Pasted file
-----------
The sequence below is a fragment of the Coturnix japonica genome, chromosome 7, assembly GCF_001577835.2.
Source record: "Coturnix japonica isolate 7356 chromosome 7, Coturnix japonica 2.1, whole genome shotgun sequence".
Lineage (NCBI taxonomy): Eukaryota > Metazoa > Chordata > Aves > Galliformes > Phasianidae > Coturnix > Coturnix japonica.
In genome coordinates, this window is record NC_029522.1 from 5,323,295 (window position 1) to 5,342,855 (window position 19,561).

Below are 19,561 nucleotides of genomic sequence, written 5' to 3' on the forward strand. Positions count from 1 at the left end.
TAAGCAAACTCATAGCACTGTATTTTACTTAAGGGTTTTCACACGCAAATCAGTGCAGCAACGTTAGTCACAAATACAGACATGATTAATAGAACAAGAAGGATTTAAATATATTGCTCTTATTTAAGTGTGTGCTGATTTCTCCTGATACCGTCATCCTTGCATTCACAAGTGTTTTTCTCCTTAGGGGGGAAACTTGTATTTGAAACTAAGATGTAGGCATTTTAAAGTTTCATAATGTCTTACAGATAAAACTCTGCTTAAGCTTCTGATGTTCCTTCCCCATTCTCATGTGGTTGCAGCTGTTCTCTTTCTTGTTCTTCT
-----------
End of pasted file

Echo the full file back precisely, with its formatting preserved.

The sequence below is a fragment of the Coturnix japonica genome, chromosome 7, assembly GCF_001577835.2.
Source record: "Coturnix japonica isolate 7356 chromosome 7, Coturnix japonica 2.1, whole genome shotgun sequence".
Lineage (NCBI taxonomy): Eukaryota > Metazoa > Chordata > Aves > Galliformes > Phasianidae > Coturnix > Coturnix japonica.
In genome coordinates, this window is record NC_029522.1 from 5,323,295 (window position 1) to 5,342,855 (window position 19,561).

Below are 19,561 nucleotides of genomic sequence, written 5' to 3' on the forward strand. Positions count from 1 at the left end.
TAAGCAAACTCATAGCACTGTATTTTACTTAAGGGTTTTCACACGCAAATCAGTGCAGCAACGTTAGTCACAAATACAGACATGATTAATAGAACAAGAAGGATTTAAATATATTGCTCTTATTTAAGTGTGTGCTGATTTCTCCTGATACCGTCATCCTTGCATTCACAAGTGTTTTTCTCCTTAGGGGGGAAACTTGTATTTGAAACTAAGATGTAGGCATTTTAAAGTTTCATAATGTCTTACAGATAAAACTCTGCTTAAGCTTCTGATGTTCCTTCCCCATTCTCATGTGGTTGCAGCTGTTCTCTTTCTTGTTCTTCT